ew Zealand today said it expects to conclude the negotiations for a Free Trade Agreement (FTA) with India by next year and it would work passionately to address the issue of high duties levied on its products here.
"We are at a stage of serious negotiations. We believe good relationships are not build in haste. It could take three months or 12 months. But we hope to conclude by next year," New Zealand Primary Industries Minister David Carter told PTI on the sidelines of an interactive meet organised by FICCI.
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The negotiations on FTA between the two countries started 18 months ago. Its finalisation would depend on Parliamentary timetable of New Zealand and political situation in India, Carter said.
Expressing concern over India's high tariffs imposed on imported items, the visiting New Zealand minister said, "Tariff level at the moment for butter coming into India is 30 per cent, 60 per cent on milk, 150 per cent on wine. There cannot be tariff of up to 150 per cent. So, I think we will be working passionately to address this issue in FTA."
During the interactive session, Carter said, "India must not see New Zealand as a threat. We do not come as a threat. ...Lot of people think that New Zealand has such international reputation for being producer of good food. We produce a lot of food and there is fear that we can flood the market in India. It just could never happen."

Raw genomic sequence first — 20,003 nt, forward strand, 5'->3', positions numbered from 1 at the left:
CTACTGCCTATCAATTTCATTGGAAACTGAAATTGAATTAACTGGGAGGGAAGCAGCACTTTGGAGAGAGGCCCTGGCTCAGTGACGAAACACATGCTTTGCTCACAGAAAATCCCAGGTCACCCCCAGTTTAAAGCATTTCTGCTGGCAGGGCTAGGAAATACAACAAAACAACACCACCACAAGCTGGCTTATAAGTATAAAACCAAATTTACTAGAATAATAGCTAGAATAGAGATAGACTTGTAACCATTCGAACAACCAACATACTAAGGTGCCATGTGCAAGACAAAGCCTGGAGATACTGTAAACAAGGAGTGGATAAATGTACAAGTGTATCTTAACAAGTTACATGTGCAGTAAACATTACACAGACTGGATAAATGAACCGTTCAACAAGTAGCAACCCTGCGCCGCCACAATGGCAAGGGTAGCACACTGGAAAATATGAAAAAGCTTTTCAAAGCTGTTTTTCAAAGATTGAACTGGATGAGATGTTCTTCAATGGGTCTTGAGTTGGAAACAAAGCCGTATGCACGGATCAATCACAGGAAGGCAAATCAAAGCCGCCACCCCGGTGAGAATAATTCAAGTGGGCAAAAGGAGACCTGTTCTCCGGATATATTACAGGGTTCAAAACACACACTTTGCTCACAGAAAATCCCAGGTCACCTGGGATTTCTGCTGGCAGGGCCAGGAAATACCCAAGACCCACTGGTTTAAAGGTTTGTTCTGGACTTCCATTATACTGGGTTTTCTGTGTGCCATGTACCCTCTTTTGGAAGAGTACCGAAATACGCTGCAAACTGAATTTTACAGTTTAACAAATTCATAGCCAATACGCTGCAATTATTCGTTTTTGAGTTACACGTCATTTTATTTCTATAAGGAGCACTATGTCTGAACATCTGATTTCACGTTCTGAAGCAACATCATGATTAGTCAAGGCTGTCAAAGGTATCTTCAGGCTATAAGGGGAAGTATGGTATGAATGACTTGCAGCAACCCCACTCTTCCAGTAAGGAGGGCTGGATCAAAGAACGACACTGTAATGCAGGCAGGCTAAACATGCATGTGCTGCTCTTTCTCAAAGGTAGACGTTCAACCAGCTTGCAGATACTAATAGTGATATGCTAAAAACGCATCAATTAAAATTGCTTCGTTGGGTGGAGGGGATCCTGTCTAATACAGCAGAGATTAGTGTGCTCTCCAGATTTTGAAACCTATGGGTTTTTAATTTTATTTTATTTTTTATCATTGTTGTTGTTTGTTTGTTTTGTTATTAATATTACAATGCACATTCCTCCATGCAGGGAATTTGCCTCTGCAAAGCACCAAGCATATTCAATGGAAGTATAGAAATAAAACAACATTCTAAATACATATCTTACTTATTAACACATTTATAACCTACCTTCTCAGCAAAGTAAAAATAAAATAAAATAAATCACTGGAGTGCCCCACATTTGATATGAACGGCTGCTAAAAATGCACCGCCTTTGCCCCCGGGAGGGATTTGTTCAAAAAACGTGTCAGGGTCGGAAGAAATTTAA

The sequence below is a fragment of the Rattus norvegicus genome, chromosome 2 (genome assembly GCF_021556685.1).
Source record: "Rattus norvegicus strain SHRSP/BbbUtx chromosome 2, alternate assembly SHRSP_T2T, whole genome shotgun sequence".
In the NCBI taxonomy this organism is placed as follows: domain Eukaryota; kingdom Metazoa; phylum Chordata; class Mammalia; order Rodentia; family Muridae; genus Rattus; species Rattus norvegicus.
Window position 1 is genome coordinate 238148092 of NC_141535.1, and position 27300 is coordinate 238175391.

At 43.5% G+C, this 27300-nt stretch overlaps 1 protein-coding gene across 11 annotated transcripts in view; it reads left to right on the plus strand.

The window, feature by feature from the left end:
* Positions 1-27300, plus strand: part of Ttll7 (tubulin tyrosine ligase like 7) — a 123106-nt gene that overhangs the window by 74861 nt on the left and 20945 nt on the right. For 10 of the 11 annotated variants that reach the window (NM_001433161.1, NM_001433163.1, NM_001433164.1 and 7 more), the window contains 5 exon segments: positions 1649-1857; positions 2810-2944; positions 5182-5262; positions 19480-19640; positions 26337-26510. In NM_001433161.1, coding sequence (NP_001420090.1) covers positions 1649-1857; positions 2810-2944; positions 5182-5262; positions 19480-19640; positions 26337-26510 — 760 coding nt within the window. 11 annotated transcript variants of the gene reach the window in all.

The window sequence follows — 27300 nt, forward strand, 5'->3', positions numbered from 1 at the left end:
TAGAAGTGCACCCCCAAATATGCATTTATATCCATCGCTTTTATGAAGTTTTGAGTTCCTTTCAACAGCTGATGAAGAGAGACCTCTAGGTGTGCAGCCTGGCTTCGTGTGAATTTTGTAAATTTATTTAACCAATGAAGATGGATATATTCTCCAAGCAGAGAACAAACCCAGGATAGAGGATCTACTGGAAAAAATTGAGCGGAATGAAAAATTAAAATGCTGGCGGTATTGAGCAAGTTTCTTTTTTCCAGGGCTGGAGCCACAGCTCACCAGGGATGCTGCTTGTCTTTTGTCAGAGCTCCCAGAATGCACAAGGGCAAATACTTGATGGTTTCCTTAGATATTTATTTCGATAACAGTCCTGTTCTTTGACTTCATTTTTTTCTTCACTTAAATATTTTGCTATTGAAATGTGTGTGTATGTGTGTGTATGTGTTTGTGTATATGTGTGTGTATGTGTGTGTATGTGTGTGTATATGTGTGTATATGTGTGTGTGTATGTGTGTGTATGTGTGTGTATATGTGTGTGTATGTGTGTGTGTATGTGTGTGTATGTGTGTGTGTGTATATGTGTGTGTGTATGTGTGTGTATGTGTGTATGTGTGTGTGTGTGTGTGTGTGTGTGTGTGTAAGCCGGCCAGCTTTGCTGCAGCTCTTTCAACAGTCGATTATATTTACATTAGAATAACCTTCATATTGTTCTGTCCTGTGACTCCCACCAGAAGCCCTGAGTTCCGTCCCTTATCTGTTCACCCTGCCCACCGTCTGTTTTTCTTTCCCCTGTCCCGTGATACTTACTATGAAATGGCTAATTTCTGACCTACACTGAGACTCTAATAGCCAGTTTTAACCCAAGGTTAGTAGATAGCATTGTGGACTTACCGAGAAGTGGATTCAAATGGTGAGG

He also emphasised the role of each country in addressing the global food security. High Commissioner of New Zealand in India H E Jan Henderson said her country has brought down the tariff on imported items to zero to all trading nations in an effort towards strengthening bilateral trade relations.
"We have reduced our tariffs because we believe free trade with small nations and we want to do good trade with all nations. There should not be an artificial barriers. Bringing down the tariff level is also part of the negotiation with India," she said.
The FTA with India would double the bilateral trade by
2015 from the current USD 1.3 billion, he added. India has already implemented similar agreements with Singapore and South Korea and signed such pacts with Japan and Malaysia.
Joint Secretary in the Agriculture Ministry Sanjeev Chopra said India sees lot of scope in partnering with New Zealand in areas of post harvest management, cold chain and sharing of information on food safety standards.